It's a journey, isn't it?  There is not one great day when we wake up with the stars aligned and say....aha!  I have arrived.  We might do that, actually, and then life happens and we say...oh boy, I guess I didn't have it all figured out, did I?
So, we take it day by day, juggling what we do, finding those sweet moments of pause, in between the doing, so that we can feel our way back when we stray from simply being.

Friday, February 4, 2011

Winds of Change

The wind chimes dance in sound
As dry leaves race in tireless circles across the pavement
A warm patch of sunshine rests softly on my cheek
Hinting of warmer days yet to come.
I wait patiently for this season to pass,
For signs of change,
Signs of nature coming back to life.
Shades of winter white and dull gray cloud the horizon
What lies beyond, I cannot see.
And so, I sit
Soaking up what the moment has to offer,
Bathed in light and the music of possibility.

Tuesday, January 25, 2011

A stitch in time

Sometimes it IS all about the little things.  I just finished sewing Ruby's ballet slippers, I'll save you the details, or not.  They are new and the straps that hold her little feet in aren't attached when you buy them, so either you sew them in or I guess their feet fall out?  I don't really get why they come that way, but as I finished stitching the last strap, I felt such a sense of satisfaction.  I also sewed (is that a word?  looks funny) a couple of ice pack covers on Sunday and that too felt quite satisfying.  Maybe because my husband has been asking me to do make them for a couple of months and when I finally did, it took all of about 5 minutes to make 3 of them.  We probably spent more time talking about when I was going to finally get around to doing this than it actually took for me to do it.  Our kids like to have ice packs on their pillows at night, not sure why they do this in the middle of winter, but they do, and now we don't have to wrap them up in cloth napkins that they slide out of in the middle of the night.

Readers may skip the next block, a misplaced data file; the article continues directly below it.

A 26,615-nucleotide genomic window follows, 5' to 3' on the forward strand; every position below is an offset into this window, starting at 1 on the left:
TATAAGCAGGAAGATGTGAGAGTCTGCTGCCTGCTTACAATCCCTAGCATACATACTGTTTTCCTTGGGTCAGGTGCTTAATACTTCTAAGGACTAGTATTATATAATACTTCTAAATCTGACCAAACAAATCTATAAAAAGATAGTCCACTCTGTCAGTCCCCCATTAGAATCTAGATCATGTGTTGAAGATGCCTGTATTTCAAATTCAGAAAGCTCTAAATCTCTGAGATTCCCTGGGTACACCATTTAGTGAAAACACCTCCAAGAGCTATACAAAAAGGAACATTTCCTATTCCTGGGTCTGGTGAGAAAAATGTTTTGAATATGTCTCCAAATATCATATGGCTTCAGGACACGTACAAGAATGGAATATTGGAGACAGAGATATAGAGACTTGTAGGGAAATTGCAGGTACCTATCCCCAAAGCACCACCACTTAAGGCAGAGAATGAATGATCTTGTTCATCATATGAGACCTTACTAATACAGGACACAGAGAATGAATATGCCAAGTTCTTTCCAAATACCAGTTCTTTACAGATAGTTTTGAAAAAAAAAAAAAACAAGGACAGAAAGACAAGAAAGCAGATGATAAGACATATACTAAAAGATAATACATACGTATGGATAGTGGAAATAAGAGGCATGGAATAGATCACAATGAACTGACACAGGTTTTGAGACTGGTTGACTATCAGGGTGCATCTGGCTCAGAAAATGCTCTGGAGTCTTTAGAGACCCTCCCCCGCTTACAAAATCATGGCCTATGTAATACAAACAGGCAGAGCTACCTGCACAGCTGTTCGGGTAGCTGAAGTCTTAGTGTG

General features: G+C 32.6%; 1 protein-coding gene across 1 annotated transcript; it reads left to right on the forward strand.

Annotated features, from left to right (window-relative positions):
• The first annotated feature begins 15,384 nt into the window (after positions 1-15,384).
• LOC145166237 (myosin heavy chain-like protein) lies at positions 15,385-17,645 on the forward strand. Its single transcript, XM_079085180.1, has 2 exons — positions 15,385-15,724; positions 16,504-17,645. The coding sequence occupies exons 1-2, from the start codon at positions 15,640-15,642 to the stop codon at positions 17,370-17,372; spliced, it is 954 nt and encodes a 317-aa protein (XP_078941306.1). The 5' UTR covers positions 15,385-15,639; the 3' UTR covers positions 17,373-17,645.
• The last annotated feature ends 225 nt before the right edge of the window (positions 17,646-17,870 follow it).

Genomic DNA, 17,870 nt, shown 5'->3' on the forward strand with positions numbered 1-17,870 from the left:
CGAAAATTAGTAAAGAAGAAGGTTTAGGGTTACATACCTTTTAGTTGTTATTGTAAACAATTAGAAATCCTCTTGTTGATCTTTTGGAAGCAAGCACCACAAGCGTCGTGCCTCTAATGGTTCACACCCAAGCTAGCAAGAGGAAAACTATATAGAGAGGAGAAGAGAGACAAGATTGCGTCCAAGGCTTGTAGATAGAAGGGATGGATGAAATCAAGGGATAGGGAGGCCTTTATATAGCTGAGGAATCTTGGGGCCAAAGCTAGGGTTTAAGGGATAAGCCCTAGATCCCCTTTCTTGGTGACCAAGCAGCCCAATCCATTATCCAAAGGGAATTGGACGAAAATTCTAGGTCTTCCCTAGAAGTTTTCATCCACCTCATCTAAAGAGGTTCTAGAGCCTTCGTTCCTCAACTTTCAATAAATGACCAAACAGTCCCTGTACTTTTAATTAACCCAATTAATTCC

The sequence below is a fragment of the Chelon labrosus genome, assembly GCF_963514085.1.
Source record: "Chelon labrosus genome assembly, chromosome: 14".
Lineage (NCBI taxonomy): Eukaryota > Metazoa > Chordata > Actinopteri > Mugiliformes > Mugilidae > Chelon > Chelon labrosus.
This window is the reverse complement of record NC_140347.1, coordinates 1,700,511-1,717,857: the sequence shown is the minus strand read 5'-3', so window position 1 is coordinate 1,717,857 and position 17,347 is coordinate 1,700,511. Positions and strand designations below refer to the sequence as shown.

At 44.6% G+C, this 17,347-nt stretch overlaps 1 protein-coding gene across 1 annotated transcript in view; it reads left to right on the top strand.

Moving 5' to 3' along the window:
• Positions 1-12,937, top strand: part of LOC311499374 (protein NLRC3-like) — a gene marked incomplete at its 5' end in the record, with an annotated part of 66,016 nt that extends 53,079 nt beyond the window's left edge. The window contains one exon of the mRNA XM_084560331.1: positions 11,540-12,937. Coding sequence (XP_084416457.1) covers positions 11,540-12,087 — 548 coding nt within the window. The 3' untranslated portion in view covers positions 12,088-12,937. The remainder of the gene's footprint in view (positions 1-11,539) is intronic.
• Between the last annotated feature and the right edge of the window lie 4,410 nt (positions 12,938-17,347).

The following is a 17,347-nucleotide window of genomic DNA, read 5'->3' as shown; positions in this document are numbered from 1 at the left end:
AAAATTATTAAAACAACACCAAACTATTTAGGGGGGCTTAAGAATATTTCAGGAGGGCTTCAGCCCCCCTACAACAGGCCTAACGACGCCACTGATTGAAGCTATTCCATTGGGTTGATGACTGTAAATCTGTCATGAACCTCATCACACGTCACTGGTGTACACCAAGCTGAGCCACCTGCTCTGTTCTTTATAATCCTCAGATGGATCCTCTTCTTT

What's my point?  Well, my point is...something about sewing makes me pause, makes me focus on just what I am doing.  I am not a great sewer (is that a word?  looks like where our waste water goes).  I have to stay completely immersed in what I am doing or else things go awry.  I mostly only sew straight lines, I only do 2 stitches, straight and zig-zag and anything that requires a pattern is probably outside my repertoire, really.  So, it isn't that I create some great work of art or fashion when I sew, I think it is just the simplicity of creating something from nothing, okay not nothing, but from nothing particularly useful, to something that has a function.